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World Animal Day, October 5th

We participated in World Animal Day in Auckland and our chair Christine Rose gave a speech. You can watch the video here and here is the text:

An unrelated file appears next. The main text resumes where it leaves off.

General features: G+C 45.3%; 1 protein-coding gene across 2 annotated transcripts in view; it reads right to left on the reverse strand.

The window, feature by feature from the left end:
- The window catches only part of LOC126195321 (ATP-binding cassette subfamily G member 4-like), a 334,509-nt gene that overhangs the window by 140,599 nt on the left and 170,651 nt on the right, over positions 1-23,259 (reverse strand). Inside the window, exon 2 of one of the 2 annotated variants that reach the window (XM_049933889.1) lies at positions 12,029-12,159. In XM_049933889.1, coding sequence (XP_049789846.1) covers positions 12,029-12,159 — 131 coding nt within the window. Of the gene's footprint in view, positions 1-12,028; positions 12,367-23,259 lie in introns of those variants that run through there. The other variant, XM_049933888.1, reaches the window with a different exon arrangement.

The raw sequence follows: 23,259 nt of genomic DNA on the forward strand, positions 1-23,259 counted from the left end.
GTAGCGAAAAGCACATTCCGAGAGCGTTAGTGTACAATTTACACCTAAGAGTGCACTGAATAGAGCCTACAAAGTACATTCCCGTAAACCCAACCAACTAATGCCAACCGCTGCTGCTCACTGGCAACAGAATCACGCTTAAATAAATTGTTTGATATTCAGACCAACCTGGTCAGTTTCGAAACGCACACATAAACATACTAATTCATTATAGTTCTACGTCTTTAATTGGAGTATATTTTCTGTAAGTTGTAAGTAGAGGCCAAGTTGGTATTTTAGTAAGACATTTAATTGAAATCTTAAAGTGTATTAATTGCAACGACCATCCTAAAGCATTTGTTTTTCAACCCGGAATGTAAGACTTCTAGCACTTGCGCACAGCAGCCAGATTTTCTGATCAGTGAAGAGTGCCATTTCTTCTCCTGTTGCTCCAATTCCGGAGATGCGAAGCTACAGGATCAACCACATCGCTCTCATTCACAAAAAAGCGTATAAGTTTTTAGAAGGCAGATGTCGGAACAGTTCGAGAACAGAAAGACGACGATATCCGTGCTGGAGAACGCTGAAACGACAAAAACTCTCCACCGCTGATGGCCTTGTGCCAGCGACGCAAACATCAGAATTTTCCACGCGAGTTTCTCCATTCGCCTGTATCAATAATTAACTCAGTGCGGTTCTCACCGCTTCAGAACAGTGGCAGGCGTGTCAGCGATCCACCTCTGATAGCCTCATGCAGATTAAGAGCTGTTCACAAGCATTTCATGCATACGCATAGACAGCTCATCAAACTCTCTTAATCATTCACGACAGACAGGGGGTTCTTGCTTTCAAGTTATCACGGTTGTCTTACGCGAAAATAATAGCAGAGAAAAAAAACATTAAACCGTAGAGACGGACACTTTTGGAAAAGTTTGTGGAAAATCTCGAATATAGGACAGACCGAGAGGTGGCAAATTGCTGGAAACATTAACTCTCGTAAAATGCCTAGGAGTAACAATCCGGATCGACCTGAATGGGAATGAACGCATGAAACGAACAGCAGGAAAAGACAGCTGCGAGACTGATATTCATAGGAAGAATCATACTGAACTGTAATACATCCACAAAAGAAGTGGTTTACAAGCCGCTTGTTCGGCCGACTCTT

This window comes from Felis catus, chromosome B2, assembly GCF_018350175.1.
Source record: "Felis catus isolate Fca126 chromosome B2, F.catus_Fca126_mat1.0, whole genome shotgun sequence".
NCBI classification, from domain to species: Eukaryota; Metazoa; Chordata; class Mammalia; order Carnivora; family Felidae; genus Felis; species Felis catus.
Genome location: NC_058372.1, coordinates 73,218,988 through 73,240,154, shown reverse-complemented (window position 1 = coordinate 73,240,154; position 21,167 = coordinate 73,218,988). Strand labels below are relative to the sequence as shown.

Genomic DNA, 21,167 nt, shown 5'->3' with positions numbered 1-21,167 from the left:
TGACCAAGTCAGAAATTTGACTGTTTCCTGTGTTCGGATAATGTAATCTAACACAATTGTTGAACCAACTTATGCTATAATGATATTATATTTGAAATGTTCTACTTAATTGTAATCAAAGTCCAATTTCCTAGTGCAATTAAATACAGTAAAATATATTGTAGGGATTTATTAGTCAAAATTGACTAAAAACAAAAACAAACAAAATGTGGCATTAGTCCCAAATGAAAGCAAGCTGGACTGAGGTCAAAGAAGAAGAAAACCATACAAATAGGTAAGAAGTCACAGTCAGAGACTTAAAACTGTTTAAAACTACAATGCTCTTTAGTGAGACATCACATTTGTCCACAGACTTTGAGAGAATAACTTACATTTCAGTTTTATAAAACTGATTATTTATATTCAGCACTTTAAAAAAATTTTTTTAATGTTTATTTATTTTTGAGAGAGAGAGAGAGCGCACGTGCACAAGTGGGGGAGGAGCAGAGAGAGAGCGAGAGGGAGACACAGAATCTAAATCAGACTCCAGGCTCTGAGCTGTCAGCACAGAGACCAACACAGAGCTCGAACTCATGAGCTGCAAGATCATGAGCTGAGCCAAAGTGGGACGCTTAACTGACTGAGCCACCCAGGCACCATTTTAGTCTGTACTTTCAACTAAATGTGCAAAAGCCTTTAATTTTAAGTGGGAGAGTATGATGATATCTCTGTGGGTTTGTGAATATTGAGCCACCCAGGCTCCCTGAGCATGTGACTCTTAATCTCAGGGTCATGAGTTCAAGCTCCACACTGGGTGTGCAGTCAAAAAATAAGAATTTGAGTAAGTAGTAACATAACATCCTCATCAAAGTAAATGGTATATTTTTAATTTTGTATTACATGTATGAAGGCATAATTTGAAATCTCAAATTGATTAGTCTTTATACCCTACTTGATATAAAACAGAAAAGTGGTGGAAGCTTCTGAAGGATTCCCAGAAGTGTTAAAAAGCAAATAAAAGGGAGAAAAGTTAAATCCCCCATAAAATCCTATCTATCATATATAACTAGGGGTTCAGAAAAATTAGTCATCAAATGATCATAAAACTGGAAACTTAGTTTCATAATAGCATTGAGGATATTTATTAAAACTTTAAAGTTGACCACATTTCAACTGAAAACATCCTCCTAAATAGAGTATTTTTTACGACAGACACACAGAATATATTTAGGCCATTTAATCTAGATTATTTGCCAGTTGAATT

Kia ora tatou. Thanks for being here today, on this special occasion where we remember the endangered animals of the world, and seek blessings for them all. It’s wonderful to share the world – and today’s event, with non-human, and human animals. To think of orang-utans, zebras, narwhals, and polar bears! Think of your favourite animal… What a gorgeous rich planet we share –its diversity and its magnificence, enlivened by the ‘being’, of all animals. The will to live is strong in us all. Life is a blessing, and it’s as precious to any other animal as it is to us humans. It’s something special in all the universe. But we look for life on Mars, and make species extinct here on Earth. We treat animals like possessions, property, things. We imprison, exploit and endanger the innocents. We destroy their – and our, world. When we’ve wiped out 50% of the Earth’s species in the last forty years, creating the sixth great extinction, the Anthropocene, when we kill an elephant for its tusks every 15 minutes, reduce our own beautiful dolphins to the last 55, what next is in store? And how is it that here in New Zealand, a maritime nation, with one of its islands named after the DemiGod Maui, te ika a maui, cannot protect our own Maui dolphin? Hector’s dolphins also include separate species in isolated sub-populations. With some numbers so low they face likely extinction. One ancient name for Hector’s dolphins was tutumairekurai, which means life-long friend, but we treat them like we couldn’t care less. The World’s rarest, smallest, and most beautiful dolphins, found only here in New Zealand, but dozens drown in nets every year. The Government would tell you everything’s all right with that. We are not alright with that. Thankfully action is the antidote to despair. We will not give up on Maui’s and Hector’s dolphins. We owe it to every individual, curious, lovely little Maui or hector’s dolphin, and to the species, to ensure we collectively do them no harm. I don’t want dolphins dying in fisheries, drowning in nets, in my name. I can’t live with that on my conscience or my dinner plate. Those of us that love other animals besides ourselves, often find an intimacy rarely found with other human beings. In looking an animal in the eye we see so much of ourselves. There’s a capacity for love, humour, communication, relationships, a will to live in all sentient beings that we can’t ignore. And yet the world is strewn with gross injustices against animals. Our every day treatment of domestic, farmed and wild animals shows how far we have to go in our search for humanity within ourselves & others. The trades in meat, fur, body parts and live animals, the capture of wild cetaceans for entertainment, testing on animals for our vanities, all show we’re still in the dark ages in our moral treatment of them. Justice would demand that we recognise and respect the selfhood of animals. Enlightened places such as India are recognising the ‘non-human person’ status of cetaceans for example. Justice for animals would recognise animal rights, liberties and freedoms regardless of their use to us. Environmental justice would give dolphins the right to swim freely in the sea, elephants, safety to roam, pigs, freedom to bathe in mud. Martin Luther King said ‘The arc of the moral universe is long, but it bends toward justice’. The human moral journey is indeed a slow march. There was a time when women and blacks were treated as property and slaves. Animals are the next frontier. Well, like Martin Luther King, I have a dream too. I have a dream that the seas are filled with Maui’s & Hector’s dolphins. That whale populations recover. That elephants and rhinos are safe from superstition, poverty and greed. I have a dream that we grow our capacity for empathy and wisdom, and treat non-human and human animals with the love and kindness we’re capable of. Can we save Maui’s & Hector’s dolphins, our favourite megafauna, our planet? Yes we can. Must we save our animal companions here on beautiful earth. Yes, we must. Thank you

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